Participants heard more about public private partnerships and successful projects from around the country from our next panel. Natalie English, Senior Vice President of Public Policy at the Charlotte Chamber moderated a discussion with Bob Poole, Director of Transportation Policy at the Reason Foundation and Doug Koelemay, Director at the Virginia Office of Public Private Partnerships. The panel debunked funding and efficiency myths related to public private partnerships. Bob Poole shared managed lanes data with the audience around the significant risk transfer from the tax payer to the private firm, the maintenance long term assurances, and the private firm’s incentive to design projects in a way that minimizes life-cycle cost, not initial cost. Natalie English concluded the panel discussion with an emphasis on our city’s need to continue supporting ‘all of the above strategies’ that provide flexibility in planning and financing our transportation infrastructure.
The summit ended with keynote speaker, Gregory Nadeau, Federal Highway Administrator with the United States Department of Transportation. Administrator Nadeau continued the theme of connectivity, technology, strategic location and safety as key points of emphasis for Charlotte’s transportation future.
8 - 8:10 a.m. Summit Chair Opening Remarks Rick Sanderson, 2016 Transportation Infrastructure Summit Chair Program Director, Transportation, AECOM View bio >> View presentation >>
Welcome - Charlotte Mayor, Jennifer Roberts
8:10 – 8:40 a.m. Opening Address - The Future of our Region Charlotte Megaregion – Catherine Ross, Director, Center for Quality Growth and Regional Development, Georgia Tech View bio >> View presentation >>
8:40 – 9:40 a.m. Charlotte 2050 Panel – The Future of our City Brent Cagle, Director, Charlotte Douglas International Airport View bio >> John Lewis, Chief Executive Officer, Charlotte Area Transit System View bio >> View presentation >> Danny Pleasant, Director, Charlotte Department Of Transportation View bio >> Moderator: Catherine Ross, Director, Center for Quality Growth and Regional Development, Georgia Tech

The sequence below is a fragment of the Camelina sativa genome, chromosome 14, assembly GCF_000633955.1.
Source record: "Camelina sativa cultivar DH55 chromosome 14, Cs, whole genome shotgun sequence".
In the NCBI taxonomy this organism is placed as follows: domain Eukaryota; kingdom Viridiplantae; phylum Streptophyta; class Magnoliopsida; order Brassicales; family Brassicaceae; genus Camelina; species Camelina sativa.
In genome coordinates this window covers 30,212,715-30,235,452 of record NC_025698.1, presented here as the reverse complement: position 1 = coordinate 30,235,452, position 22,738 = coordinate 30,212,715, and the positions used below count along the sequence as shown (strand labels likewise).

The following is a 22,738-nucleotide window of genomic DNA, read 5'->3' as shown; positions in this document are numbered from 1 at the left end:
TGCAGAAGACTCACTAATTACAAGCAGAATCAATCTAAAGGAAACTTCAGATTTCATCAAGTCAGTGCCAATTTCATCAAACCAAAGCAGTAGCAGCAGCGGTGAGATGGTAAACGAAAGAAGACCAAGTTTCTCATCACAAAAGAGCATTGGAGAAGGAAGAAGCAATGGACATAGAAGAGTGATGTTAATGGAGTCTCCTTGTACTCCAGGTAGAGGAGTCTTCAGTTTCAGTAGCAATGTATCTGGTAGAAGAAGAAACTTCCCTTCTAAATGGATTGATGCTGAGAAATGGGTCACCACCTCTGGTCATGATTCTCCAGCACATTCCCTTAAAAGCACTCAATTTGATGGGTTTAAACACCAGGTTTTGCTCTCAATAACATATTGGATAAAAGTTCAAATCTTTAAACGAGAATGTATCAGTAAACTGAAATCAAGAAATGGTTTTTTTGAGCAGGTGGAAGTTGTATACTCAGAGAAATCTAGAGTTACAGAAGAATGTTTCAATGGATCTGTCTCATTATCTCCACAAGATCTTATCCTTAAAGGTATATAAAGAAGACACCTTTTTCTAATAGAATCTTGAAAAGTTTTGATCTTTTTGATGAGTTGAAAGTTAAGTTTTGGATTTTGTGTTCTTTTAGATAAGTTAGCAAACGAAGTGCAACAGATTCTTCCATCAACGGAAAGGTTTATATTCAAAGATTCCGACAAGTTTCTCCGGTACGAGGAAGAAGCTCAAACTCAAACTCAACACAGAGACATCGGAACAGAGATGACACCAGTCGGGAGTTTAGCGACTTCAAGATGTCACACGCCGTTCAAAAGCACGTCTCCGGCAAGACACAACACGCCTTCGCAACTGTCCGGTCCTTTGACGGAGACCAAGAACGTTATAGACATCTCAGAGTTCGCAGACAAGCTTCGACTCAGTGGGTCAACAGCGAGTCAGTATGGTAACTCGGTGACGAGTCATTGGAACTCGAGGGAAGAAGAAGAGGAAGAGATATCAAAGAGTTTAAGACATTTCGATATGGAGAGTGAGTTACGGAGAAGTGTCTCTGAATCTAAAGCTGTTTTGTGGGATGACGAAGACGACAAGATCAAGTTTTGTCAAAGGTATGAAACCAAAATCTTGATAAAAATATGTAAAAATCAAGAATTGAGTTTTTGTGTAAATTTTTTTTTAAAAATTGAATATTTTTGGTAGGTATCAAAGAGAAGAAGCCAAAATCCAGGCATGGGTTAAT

9:40 a.m. – 10 a.m. Break
10 – 10:30 a.m. NCDOT Vision - The Future of our State Transportation Strategy Nicholas Tennyson, Secretary, North Carolina Department of Transportation View bio >> Ned Curran, Board Chairman, North Carolina Department of Transportation View bio >> View presentation >>
10:30 a.m. – 11:30 a.m. The Future of our Roads Robert (Bob) Poole, Director, Transportation Policy, The Reason Foundation View bio >> View presentation >> Doug Koelemay, Virginia Office of Public Private Partnerships View bio >> Moderator: Natalie English, Senior Vice President, Public Policy, Charlotte Chamber of Commerce View bio >>
11:35 a.m. – 12 p.m. Keynote Address Gregory Nadeau, Administrator, Federal Highway Administration View bio >>
12 p.m. Closing Remarks and Adjourn Rick Sanderson, 2016 Transportation Infrastructure Summit Chair Program Director, Transportation, AECOM>